The interesting note is that in Week 17, the Packers and Cardinals will kick off at 3:15 CST while the Eagles and Vikings play at noon. So the Cardinals will know if they have anything to play for when they hit the field in Arizona in Week 17. Once again, Packers fans should cheer for the Eagles to win out so that the Cardinals are entrenched in the fourth spot with nothing to play for when they take on the Packers.
The Eagles winning next week also means the Vikings will have to play to win, regardless, in Week 17 when they take on the Giants. This also helps the Packers because the Giants have the tiebreaker over them due to the common opponent tiebreaker.
One team the Packers need to just stay even with are the Cowboys, who the Packers defeated back in Week 9. Dallas goes to Washington this weekend before closing out the season at home against the Eagles. Once again, if the Eagles can beat the Broncos in Week 16 they will have something to play for against Dallas, knowing a first round bye could be on the line.
Simply put, the Packers need to stay even with the Cowboys or top the Giants in the standings to get in. A win this weekend combined with a Cowboys OR Giants loss would ensure the Packers a playoff spot. Their Week 17 game against the Cardinals being played late is huge for the Packers, because they will know what they have to do in order to either make the playoffs or move up to the fifth seed.
The way things are shaping up (and are sure to be completely jumbled this time next week), the Packers should be playing a 10-5 Cardinals team that can not catch the Eagles in the standings for third place. Unless Minnesota loses their last two games, Arizona can not catch them either.
For the sake of their fans’ brains, let’s hope the Packers win their last two games and make everything a whole lot easier for everyone.
News broke today that NASCAR driver Jimmie Johnson had been awarded the AP Male Athlete of the Year award. Johnson became the first race car driver to win the award in the 78-year history since it has been handed out. He had quite the year in 2009, winning his fourth straight NASCAR Championship, something no other driver had ever accomplished. He won four of seven races he drove in and in the Chase for the Sprint Cup, finished outside the top ten just once.
Congrats, Jimmie. Now give the award back.
That’s right folks. I don’t care if Jimmie Johnson can lift 450 pounds or run a 4.2 forty-yard dash, he is no athlete of the year. What Jimmie Johnson does is not easy by any stretch of my imagination and if the majority of people tried to drive in a NASCAR race, they would end up looking like Will Ferrell did after crashing his car in Talladega Nights. Then again, it’s probably difficult to be an oil driller and I don’t think we’ve seen any of those guys win the award.
According to the dictionary, the word athlete is defined as:
“a person trained or gifted in exercises or contests involving physical agility, stamina, or strength”
We can all but assume the dictionary means sports when it says “exercises or contests”. Let’s not even get into the argument of whether or not race car driving is a sport. In my father’s opinion, and one I agree with, a sport must have a) a ball (or puck), b) a defense, and c) a definite winner. While it’s true that race car driving does not pass this test, we will continue onward with the discussion of why he isn’t an athlete for what he does.
In his acceptance speech for the award, Johnson was asked if he was an athlete, to which he responded “100 percent”.
“I’ve looked at other sports, particularly baseball, and I’ve seen plenty of out-of-shape, fat players. So to anyone who wants to go head-to-head with me in athletic ability, let’s go. I talked a lot with Jason Sehorn about this, and I don’t know how exactly you measure athletic ability, but I know my 5-mile run time will destroy most NFL players.”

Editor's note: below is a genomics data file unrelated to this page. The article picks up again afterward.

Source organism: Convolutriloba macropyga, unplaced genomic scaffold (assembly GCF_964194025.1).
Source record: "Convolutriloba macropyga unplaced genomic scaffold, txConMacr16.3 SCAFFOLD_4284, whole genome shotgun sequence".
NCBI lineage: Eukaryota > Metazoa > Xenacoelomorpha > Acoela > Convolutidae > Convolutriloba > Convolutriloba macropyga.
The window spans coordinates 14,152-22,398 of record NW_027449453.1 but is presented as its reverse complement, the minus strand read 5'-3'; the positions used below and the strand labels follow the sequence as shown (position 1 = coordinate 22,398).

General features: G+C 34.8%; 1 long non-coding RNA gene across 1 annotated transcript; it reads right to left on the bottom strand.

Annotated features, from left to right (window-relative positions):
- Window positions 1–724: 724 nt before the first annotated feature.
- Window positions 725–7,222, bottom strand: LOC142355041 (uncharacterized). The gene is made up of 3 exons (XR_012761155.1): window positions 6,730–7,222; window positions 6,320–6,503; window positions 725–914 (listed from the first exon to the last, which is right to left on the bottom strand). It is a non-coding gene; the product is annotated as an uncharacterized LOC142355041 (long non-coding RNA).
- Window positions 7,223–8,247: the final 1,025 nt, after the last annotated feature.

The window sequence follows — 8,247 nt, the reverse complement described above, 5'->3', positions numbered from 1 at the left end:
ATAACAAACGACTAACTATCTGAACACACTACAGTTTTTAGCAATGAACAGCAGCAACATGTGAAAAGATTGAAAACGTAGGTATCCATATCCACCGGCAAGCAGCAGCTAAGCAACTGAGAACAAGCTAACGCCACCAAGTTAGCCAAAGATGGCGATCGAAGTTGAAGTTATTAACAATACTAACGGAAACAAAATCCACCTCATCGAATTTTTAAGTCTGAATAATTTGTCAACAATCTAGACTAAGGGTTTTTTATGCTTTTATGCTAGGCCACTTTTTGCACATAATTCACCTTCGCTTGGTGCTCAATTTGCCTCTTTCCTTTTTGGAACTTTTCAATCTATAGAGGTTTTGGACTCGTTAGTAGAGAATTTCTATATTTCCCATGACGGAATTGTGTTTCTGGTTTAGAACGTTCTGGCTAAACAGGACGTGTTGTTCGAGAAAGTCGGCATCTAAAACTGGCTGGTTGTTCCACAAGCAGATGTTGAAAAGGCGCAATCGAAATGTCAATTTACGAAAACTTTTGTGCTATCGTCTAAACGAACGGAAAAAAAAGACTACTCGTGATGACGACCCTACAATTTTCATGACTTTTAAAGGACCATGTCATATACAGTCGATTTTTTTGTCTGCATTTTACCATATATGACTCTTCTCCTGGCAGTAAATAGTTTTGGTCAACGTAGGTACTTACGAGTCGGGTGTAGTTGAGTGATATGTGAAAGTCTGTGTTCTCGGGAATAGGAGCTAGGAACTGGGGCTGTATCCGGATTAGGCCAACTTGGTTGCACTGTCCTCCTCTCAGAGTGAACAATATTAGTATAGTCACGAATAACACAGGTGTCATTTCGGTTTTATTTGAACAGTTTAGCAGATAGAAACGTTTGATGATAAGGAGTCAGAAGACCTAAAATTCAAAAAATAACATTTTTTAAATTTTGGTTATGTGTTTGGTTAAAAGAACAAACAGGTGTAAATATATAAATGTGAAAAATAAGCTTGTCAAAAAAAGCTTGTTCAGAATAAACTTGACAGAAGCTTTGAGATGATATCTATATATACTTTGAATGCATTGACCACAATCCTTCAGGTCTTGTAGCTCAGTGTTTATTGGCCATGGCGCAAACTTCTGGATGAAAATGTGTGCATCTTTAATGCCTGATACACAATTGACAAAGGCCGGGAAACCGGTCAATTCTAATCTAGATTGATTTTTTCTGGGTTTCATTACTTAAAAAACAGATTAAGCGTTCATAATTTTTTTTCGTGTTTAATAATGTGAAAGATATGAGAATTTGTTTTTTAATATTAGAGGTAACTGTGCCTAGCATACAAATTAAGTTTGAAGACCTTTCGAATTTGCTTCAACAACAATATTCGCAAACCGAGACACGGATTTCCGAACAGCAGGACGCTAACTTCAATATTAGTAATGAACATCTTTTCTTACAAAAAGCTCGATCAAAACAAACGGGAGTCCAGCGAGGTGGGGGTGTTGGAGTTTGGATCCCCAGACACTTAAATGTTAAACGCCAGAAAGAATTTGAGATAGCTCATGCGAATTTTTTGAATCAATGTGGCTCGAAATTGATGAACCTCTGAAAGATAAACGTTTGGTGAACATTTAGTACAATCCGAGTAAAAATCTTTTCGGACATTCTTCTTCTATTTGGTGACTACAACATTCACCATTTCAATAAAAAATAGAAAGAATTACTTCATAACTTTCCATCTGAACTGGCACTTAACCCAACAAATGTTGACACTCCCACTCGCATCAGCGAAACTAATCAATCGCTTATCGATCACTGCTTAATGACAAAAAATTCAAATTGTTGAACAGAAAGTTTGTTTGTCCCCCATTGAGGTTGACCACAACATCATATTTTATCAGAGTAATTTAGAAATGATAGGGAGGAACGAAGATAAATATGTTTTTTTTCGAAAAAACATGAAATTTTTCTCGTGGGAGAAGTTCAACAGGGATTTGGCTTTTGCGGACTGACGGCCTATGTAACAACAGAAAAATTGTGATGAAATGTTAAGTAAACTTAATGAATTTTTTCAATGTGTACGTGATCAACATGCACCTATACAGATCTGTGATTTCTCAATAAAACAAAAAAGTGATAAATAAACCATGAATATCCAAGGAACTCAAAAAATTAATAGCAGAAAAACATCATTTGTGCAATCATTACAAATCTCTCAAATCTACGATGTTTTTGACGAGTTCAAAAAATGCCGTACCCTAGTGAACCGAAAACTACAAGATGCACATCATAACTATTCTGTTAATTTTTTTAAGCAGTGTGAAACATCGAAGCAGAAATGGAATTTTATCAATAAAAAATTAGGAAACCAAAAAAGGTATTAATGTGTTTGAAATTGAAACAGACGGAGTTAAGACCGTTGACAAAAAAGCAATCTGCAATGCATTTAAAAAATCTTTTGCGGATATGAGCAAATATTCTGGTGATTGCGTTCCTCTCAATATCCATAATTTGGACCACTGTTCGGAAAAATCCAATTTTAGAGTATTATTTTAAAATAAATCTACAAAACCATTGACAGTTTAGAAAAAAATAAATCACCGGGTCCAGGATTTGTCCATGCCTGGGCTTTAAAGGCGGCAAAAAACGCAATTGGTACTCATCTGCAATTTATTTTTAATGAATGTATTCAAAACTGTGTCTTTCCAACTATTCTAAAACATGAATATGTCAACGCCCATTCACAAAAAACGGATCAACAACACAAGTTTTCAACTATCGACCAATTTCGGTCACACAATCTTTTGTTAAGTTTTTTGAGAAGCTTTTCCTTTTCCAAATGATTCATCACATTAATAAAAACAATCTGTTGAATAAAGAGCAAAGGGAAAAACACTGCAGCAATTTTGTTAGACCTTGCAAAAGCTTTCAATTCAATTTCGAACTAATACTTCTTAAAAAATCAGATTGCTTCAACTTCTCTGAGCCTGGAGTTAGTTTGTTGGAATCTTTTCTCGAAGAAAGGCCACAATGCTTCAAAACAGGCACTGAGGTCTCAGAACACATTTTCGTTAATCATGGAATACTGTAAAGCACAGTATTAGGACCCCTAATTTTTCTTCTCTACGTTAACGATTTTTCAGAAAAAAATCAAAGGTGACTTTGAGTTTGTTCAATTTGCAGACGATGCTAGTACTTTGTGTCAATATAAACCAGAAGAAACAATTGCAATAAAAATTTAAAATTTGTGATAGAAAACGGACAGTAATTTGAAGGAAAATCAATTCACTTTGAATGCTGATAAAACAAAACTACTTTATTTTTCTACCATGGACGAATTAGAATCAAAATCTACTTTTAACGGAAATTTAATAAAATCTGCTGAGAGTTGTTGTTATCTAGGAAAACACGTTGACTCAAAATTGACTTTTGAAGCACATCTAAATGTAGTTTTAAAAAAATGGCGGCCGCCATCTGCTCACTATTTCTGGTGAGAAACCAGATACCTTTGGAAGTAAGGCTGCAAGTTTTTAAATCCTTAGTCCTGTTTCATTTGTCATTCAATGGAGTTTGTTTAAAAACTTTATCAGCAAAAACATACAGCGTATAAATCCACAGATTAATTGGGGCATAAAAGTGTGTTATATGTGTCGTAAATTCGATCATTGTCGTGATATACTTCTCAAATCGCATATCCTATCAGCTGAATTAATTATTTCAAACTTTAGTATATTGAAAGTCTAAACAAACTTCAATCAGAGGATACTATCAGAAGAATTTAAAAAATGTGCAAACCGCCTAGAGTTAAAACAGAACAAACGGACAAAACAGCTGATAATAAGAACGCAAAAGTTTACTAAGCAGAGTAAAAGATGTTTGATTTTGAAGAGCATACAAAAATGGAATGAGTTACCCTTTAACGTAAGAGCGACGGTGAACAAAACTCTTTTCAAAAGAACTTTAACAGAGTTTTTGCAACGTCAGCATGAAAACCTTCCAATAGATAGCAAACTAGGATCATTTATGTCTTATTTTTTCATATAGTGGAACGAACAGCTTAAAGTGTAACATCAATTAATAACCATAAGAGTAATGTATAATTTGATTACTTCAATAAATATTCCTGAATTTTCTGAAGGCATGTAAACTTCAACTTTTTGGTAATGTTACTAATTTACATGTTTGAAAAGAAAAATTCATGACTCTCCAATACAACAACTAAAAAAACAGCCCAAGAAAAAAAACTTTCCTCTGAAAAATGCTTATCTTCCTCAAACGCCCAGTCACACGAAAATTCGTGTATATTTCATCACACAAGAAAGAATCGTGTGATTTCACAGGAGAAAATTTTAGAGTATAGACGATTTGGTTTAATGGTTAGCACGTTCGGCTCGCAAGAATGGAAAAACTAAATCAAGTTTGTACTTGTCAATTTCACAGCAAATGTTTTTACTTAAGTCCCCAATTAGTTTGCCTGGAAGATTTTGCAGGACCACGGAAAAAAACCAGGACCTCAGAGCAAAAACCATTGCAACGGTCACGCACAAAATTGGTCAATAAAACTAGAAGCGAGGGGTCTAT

Let’s break this down, Jimmie. The AP Male Athlete of the Year Award is given to someone who excelled the most by being the best athlete in their sport. Going back to the definition of “athlete”, that includes doing so through physical agility, stamina, or strength.
So as out of shape and fat you might think Prince Fielder is and as badly as you think you’d beat him in a five mile race, he could hit a ball out of Miller Park faster than your little car could go. The fact that you believe you could win in a five mile race means very little because that isn’t what you do in your “sport”. Rather, you make left turns faster than other drivers make left turns and have done so for the last four years.
Johnson’s accomplishments have been incredible and no one has matched what he has done in that span, but that doesn’t make him an athlete. For all we know, Johnson could really beat most NFL players in a five-mile race (I’ll go ahead and say he couldn’t), but he is being awarded a trophy because of what he did while driving in a car. My mom is no athlete and she drives my little brothers to school every day. She even makes left turns.
If you want to hand out who had the best year in their particular sport, it’d probably be a two-man race between Roger Federer and Johnson. But that isn’t what the award is based on. While driving inside a race car for hours is probably physically exhausting, it requires no physical strength or agility. At 5’11” and 175 pounds, I’d like to see Johnson chase down a gapper in baseball or take a hand-off on third and goal.
Go search America’s gyms and you are bound to find a better athlete than Tiger Woods or Albert Pujols. Those people are extremely athletic but they do not put it to use in the realm of professional sports. Johnson tries to make it sound like an athlete needs to have a muscular body and ability to run far or lift weights. In reality, that’s the definition of a gym rat or what one would call a “physical specimen”. Johnson plays a professional “sport”, but does not put any of his so-called athletic traits to use when he sits down in his driver’s seat and goes around in a circle.